Some concerns that I share are the degree to which the federal government has a habit of consistently running roughshod over provincial jurisdictional boundaries. Instead of working with the provinces or with some subnational governments in a pre-emptive way to develop legislation that fully respects the sanctity of provincial and subnational jurisdictional boundaries, the government tends to create the legislation. Then, during the post-implementation period, it determines exactly how far it can push and trample on the legitimate jurisdictional responsibilities of provinces and other governments.
It would make far more sense for the government to sit down with provinces and subnational governments, consult pre-emptively and develop legislation as partners, as opposed to presenting legislation and ultimately creating what would and could very easily become an adversarial environment. It is unfortunate the government does not take that opportunity and take its responsibility more seriously to consult with and work with the provinces in a more genuine way.
The member for Edmonton North made a great point earlier. She said that if the federal government took a proactive role and worked with the provinces, this could be an initiative of which all Canadians could feel proud and which would be a uniting initiative as opposed to what ultimately can be a divisive initiative of the government.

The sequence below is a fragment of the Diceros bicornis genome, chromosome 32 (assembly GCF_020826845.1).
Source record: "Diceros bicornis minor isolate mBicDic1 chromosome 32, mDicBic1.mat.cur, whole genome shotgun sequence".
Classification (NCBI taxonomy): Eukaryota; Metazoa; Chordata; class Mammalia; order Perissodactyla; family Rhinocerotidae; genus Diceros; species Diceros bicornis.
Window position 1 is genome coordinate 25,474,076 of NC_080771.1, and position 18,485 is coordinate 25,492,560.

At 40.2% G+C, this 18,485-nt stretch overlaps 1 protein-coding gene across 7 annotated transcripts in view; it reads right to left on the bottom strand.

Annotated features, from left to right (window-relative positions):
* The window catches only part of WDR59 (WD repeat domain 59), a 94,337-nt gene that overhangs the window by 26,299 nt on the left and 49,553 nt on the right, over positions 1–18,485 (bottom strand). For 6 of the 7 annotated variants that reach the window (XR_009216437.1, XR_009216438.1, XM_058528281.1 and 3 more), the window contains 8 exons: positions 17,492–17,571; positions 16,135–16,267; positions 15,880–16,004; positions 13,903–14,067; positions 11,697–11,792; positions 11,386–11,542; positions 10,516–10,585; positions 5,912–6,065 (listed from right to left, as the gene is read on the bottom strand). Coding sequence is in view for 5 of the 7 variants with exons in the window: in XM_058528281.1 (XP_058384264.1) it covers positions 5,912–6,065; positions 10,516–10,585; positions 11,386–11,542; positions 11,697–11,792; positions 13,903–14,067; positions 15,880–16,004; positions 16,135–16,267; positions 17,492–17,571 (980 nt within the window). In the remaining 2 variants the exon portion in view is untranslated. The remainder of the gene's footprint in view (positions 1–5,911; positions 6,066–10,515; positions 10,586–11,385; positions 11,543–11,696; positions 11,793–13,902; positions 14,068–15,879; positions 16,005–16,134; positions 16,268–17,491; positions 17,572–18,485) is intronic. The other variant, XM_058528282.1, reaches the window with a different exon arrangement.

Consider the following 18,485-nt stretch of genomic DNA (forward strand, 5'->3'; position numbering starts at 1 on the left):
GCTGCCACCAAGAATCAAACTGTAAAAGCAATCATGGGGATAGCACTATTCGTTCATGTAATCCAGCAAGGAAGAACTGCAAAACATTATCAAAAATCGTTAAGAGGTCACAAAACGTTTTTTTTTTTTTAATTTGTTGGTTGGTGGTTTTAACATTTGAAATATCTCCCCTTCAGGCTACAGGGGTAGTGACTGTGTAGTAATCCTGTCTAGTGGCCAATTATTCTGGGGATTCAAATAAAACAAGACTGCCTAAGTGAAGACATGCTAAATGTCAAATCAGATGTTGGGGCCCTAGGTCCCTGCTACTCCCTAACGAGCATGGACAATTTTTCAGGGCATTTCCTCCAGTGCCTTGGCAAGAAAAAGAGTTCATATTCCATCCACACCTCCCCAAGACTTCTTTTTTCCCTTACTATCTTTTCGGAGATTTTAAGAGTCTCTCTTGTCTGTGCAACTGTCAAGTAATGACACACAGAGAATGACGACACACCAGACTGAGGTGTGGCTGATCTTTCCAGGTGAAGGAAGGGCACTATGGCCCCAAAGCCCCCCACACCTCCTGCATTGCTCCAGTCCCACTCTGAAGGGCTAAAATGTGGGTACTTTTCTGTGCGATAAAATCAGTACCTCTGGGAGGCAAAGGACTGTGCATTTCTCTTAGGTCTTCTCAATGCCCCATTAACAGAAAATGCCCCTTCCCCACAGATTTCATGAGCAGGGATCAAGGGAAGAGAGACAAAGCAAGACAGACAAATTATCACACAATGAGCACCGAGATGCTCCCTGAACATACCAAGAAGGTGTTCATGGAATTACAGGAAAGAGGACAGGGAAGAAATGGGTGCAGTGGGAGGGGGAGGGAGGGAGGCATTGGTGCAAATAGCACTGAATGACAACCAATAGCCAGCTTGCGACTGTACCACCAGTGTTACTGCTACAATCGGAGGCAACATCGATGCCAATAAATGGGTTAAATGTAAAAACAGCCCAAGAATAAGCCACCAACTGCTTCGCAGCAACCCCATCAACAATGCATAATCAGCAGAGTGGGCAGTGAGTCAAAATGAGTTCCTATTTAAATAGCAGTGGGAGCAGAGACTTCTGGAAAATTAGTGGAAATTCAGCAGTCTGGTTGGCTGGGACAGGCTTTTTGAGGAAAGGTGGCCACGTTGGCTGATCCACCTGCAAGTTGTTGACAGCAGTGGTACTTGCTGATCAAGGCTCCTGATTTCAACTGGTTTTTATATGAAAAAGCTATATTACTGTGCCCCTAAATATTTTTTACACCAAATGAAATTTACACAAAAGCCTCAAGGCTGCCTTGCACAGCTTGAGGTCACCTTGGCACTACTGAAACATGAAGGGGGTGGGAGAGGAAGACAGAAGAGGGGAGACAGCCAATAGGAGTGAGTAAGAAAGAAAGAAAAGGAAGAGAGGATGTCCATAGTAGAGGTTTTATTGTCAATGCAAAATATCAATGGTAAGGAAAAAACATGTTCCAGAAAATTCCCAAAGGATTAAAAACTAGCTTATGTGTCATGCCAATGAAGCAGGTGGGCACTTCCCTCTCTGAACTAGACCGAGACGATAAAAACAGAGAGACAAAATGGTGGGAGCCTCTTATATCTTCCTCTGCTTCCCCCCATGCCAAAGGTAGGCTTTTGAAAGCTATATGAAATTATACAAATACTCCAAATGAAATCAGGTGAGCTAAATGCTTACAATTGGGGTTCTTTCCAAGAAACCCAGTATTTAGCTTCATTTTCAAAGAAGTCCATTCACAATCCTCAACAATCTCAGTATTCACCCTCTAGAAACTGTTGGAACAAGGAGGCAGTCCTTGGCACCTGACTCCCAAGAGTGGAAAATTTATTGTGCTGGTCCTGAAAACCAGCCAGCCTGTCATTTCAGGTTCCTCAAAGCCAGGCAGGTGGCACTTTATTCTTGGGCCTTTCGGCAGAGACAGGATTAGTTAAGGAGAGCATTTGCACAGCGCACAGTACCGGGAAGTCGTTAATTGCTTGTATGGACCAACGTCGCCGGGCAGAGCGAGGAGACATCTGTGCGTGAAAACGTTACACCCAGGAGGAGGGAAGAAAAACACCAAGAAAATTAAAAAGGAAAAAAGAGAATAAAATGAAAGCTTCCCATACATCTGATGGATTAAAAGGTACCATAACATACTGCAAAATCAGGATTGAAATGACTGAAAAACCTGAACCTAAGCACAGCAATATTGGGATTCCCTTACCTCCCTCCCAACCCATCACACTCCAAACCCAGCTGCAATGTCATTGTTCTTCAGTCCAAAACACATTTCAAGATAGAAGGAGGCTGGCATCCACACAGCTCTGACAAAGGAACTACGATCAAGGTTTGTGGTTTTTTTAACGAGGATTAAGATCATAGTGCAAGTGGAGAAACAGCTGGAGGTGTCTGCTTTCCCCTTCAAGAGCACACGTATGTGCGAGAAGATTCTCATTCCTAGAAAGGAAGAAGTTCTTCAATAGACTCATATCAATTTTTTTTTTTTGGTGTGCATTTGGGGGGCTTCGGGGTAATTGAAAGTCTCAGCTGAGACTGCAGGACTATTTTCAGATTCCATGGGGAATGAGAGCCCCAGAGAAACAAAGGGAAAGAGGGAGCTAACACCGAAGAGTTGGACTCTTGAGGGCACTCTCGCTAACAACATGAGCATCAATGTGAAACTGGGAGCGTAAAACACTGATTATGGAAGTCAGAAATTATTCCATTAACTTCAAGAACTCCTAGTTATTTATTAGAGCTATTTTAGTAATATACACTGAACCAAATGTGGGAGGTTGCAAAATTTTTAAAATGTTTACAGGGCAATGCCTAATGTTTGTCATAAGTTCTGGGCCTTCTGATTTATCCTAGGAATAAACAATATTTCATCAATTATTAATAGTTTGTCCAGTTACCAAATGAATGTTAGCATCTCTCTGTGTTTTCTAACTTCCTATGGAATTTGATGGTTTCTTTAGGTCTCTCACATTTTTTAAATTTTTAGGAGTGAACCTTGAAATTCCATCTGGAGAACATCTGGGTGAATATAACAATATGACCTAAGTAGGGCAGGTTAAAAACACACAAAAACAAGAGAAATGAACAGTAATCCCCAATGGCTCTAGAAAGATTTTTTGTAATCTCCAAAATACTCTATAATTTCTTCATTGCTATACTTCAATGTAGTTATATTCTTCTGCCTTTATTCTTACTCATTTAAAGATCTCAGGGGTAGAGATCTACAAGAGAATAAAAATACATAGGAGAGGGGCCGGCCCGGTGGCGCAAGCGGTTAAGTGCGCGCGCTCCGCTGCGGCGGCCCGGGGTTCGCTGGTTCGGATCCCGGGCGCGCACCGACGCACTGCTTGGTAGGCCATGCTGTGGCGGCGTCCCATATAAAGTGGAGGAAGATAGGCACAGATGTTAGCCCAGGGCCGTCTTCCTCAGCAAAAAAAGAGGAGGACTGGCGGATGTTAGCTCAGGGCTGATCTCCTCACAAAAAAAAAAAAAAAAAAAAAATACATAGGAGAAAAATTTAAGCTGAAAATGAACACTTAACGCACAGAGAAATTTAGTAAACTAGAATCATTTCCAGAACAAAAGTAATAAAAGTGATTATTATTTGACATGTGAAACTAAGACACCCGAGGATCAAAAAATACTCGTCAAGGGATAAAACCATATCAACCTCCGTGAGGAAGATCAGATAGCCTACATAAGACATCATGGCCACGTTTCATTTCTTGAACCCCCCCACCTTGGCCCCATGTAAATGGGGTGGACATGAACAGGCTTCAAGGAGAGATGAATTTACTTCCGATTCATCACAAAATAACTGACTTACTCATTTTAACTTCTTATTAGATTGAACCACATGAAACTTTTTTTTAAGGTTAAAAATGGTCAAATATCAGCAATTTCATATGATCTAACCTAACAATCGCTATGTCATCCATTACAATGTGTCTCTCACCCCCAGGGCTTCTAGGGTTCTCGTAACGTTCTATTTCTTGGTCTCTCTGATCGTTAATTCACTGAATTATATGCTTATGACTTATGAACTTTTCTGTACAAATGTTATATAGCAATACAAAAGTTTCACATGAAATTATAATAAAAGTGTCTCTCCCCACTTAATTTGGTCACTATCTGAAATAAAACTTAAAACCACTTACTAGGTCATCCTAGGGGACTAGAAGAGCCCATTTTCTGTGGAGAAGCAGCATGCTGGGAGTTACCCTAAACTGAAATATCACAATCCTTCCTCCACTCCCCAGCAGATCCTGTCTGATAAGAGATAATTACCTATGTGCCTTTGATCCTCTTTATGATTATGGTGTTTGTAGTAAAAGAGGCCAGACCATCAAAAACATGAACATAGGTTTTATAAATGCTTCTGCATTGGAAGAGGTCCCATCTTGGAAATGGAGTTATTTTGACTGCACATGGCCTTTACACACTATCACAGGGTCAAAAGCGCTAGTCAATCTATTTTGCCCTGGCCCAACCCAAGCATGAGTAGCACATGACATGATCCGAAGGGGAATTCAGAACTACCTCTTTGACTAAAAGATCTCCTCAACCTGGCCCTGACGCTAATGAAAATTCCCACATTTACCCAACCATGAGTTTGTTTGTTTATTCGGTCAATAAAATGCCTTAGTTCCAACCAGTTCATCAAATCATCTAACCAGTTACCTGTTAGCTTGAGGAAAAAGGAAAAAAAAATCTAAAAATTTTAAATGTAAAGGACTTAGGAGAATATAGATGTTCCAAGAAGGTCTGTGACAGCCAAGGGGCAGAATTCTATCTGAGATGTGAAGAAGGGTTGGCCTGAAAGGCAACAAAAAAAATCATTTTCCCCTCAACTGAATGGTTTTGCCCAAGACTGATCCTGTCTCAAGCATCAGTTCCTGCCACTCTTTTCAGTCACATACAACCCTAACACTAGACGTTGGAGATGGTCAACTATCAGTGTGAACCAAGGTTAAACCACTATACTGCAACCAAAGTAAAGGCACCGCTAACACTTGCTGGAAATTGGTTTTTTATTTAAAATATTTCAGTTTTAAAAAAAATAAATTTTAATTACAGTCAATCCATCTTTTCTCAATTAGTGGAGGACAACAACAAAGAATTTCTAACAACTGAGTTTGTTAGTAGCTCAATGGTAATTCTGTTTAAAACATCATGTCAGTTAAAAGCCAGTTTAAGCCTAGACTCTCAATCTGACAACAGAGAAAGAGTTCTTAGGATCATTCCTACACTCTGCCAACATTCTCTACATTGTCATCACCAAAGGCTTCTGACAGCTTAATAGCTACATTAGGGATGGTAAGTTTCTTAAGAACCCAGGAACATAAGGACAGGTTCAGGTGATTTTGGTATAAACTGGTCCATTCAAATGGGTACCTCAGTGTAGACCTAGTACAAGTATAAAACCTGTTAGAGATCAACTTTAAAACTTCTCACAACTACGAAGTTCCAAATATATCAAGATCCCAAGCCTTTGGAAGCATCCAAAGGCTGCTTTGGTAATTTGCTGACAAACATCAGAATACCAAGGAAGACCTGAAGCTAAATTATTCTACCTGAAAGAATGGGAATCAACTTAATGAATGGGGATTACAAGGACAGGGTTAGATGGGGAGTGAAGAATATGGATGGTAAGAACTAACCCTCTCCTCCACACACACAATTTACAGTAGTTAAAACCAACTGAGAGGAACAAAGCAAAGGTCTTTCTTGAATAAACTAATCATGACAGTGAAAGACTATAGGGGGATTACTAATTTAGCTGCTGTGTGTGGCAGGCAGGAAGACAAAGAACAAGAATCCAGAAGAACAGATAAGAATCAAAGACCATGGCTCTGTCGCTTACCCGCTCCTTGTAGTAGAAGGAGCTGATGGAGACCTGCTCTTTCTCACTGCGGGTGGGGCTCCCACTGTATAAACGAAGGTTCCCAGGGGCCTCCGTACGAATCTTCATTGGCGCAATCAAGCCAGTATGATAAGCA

Some other concerns I have heard expressed in the House have been addressed by the government. The government has moved somewhat and there has been some success at the committee level and beyond.
In terms of order in council powers, this government, more than any government before it, has abused those powers and that authority. As the power has become increasingly concentrated, not just in cabinet any more but in the Prime Minister's Office, we have seen a significant reduction in the role parliament and in the role of members of parliament in determining the priorities of legislation like this and in helping shape this type of very important legislation. That is unfortunate not just for members of the House, but it is unfortunate for every Canadian represented by members in the House. When we reduce the rights of parliament and the rights of individual members of parliament, we ultimately reduce the democratic rights of individual Canadians.
If there is something that can unite almost every member of the House, regardless of whether they are on the government side, in the back benches or in opposition, it is the need for greater parliamentary input. This is not just lip service to legislation to make the television viewers happy when watching our deliberations. It involves genuine input that shapes legislation which will have a significant effect on future generations. Institutional reform is something to which we ought to devote far greater effort.
We support in principle the direction of the legislation. It makes a great deal of sense at this juncture to move in this direction. However we believe that the provinces and other subnational governments should have been, and should be, consulted in a more vigorous way prior to the formation of this legislation. If we expect the subnational governments to be part of the solution, we cannot impose this type of legislation on them. We need to work with them to build legislation that will impact significantly on their general business.